iamamiwhoami

Blue

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    8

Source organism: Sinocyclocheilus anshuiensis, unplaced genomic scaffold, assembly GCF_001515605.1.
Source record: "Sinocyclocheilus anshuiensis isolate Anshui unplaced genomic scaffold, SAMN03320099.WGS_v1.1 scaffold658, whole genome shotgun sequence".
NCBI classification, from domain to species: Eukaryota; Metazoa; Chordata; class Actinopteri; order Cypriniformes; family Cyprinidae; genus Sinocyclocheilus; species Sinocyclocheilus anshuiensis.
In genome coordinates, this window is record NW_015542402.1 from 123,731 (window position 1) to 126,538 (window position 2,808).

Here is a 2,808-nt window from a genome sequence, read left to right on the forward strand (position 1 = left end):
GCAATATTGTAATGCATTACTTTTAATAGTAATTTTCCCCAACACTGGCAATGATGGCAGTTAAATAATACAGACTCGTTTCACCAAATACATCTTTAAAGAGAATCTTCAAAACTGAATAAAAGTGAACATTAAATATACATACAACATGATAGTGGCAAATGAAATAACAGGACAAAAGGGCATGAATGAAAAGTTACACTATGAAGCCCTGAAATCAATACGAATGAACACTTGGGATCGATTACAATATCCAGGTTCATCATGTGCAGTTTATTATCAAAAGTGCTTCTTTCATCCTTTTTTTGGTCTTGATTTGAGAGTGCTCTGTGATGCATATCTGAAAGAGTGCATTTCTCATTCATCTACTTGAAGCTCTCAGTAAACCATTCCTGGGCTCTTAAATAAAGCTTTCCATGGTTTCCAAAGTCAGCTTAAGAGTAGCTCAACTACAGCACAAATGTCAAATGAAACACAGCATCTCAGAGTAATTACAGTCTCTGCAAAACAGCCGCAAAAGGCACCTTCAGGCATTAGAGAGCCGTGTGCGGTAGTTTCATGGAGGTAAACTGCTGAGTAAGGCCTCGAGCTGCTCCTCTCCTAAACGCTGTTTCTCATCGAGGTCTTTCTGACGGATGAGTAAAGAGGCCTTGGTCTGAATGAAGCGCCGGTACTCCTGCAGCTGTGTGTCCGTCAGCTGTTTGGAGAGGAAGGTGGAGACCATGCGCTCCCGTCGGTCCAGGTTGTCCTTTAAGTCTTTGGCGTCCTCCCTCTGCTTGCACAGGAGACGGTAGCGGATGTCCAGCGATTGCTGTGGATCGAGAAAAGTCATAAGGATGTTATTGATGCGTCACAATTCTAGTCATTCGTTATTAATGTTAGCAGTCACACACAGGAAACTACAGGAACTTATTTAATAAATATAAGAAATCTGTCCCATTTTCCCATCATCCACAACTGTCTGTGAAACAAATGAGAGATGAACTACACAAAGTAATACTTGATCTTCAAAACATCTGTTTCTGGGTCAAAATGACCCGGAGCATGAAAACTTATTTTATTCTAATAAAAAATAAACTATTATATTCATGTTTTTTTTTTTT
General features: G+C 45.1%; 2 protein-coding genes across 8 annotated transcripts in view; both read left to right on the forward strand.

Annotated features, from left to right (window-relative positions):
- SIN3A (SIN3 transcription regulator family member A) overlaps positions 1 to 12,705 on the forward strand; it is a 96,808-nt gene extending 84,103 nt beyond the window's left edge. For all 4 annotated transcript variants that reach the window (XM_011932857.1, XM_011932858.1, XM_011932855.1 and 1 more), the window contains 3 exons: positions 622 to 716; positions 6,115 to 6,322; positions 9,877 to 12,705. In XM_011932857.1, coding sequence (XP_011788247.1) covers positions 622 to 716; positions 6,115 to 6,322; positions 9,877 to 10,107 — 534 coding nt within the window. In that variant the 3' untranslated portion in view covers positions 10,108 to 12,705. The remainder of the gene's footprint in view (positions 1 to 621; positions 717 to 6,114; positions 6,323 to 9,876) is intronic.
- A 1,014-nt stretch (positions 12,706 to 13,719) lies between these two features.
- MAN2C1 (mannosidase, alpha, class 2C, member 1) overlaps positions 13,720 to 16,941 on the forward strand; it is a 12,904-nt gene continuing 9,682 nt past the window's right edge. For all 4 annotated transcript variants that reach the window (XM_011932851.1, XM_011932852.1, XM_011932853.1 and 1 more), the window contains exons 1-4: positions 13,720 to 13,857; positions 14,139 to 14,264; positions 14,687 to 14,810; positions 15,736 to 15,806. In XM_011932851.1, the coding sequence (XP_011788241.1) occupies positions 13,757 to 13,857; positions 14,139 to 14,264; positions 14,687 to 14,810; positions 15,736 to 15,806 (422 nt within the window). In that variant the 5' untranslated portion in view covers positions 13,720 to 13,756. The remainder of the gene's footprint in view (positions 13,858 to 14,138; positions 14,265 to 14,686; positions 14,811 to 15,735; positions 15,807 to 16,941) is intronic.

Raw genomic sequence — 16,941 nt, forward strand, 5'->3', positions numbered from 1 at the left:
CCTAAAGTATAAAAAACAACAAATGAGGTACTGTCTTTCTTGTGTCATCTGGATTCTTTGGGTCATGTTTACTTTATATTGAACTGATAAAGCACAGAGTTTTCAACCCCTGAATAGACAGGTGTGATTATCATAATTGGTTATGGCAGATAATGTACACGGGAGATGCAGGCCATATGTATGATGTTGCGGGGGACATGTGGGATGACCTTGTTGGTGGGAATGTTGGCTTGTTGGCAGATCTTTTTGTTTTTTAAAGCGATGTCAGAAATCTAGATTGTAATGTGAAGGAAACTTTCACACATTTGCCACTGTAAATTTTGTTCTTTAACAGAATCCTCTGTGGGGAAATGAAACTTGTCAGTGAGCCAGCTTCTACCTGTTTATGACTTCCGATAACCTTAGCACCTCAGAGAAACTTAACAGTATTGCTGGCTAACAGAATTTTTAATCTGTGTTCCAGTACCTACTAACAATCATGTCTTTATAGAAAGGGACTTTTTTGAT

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Iamamiwhoami's very name suggests that the project involves continual change and self-discovery, so it's only natural that Jonna Lee and Claes Björklund offer a different twist on their expansive electropop with Blue. Just as Kin was a more cohesive and accessible collection than Bounty, the pair's third collaboration is more streamlined, with an even more pronounced contrast between light and dark. Lee and Björklund touch on the spookier, more mystical side of their music with the standouts "Hunting for Pearls" and "Shadowshow," but most of Blue evokes a cloudless day at the beach. The album's sound is decidedly aquatic, with synths that ripple like water, sparkle like ice, and ebb and flow like tides on the dreamy ballad "Fountain" and "Tap Your Glass," where steel drum-like tones complete its sunny feel. It's a remarkable change from the murky, witchy sounds of Bounty, but this cleaner aesthetic suits iamamiwhoami just as well. Lee and Björklund commit completely to the rapturous sense of wonder that unites songs as disparate as the prickly "Thin" and the meditative euphoria of "Vista," yet the duo also brings subtle depth to this approach. Blue's most kinetic moments are often the most immediately engaging, whether it's the bright melody of "Chasing Kites" or "Ripple," which sends the album into its home stretch with an irresistible beat. Even these tracks share Blue's soothing cast, which may be most striking on poignant songs like "The Last Dancer" and "Blue Blue." In its own way, this album might be Lee and Björklund's most balanced and unified work yet; it's certainly a confident journey into uncharted waters for the duo.

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